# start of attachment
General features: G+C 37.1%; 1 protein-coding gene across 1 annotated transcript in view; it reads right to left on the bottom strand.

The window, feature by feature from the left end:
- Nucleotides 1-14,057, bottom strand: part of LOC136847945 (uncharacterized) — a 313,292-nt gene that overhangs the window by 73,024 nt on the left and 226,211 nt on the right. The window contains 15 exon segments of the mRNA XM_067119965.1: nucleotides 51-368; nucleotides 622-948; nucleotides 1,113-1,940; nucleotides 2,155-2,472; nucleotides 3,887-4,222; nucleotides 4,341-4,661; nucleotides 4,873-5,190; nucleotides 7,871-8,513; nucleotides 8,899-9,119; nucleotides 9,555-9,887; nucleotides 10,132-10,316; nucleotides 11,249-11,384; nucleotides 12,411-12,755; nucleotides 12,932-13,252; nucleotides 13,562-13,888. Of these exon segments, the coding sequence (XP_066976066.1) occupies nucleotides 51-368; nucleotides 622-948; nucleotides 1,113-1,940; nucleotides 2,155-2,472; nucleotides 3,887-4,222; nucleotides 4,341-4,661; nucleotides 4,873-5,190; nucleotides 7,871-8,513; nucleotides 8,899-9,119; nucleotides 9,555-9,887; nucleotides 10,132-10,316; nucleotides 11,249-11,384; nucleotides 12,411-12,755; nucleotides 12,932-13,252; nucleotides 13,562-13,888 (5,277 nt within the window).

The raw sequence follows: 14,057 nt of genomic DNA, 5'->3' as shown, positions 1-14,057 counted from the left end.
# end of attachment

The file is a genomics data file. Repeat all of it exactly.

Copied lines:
General features: G+C 37.1%; 1 protein-coding gene across 1 annotated transcript in view; it reads right to left on the bottom strand.

The window, feature by feature from the left end:
- Nucleotides 1-14,057, bottom strand: part of LOC136847945 (uncharacterized) — a 313,292-nt gene that overhangs the window by 73,024 nt on the left and 226,211 nt on the right. The window contains 15 exon segments of the mRNA XM_067119965.1: nucleotides 51-368; nucleotides 622-948; nucleotides 1,113-1,940; nucleotides 2,155-2,472; nucleotides 3,887-4,222; nucleotides 4,341-4,661; nucleotides 4,873-5,190; nucleotides 7,871-8,513; nucleotides 8,899-9,119; nucleotides 9,555-9,887; nucleotides 10,132-10,316; nucleotides 11,249-11,384; nucleotides 12,411-12,755; nucleotides 12,932-13,252; nucleotides 13,562-13,888. Of these exon segments, the coding sequence (XP_066976066.1) occupies nucleotides 51-368; nucleotides 622-948; nucleotides 1,113-1,940; nucleotides 2,155-2,472; nucleotides 3,887-4,222; nucleotides 4,341-4,661; nucleotides 4,873-5,190; nucleotides 7,871-8,513; nucleotides 8,899-9,119; nucleotides 9,555-9,887; nucleotides 10,132-10,316; nucleotides 11,249-11,384; nucleotides 12,411-12,755; nucleotides 12,932-13,252; nucleotides 13,562-13,888 (5,277 nt within the window).

The raw sequence follows: 14,057 nt of genomic DNA, 5'->3' as shown, positions 1-14,057 counted from the left end.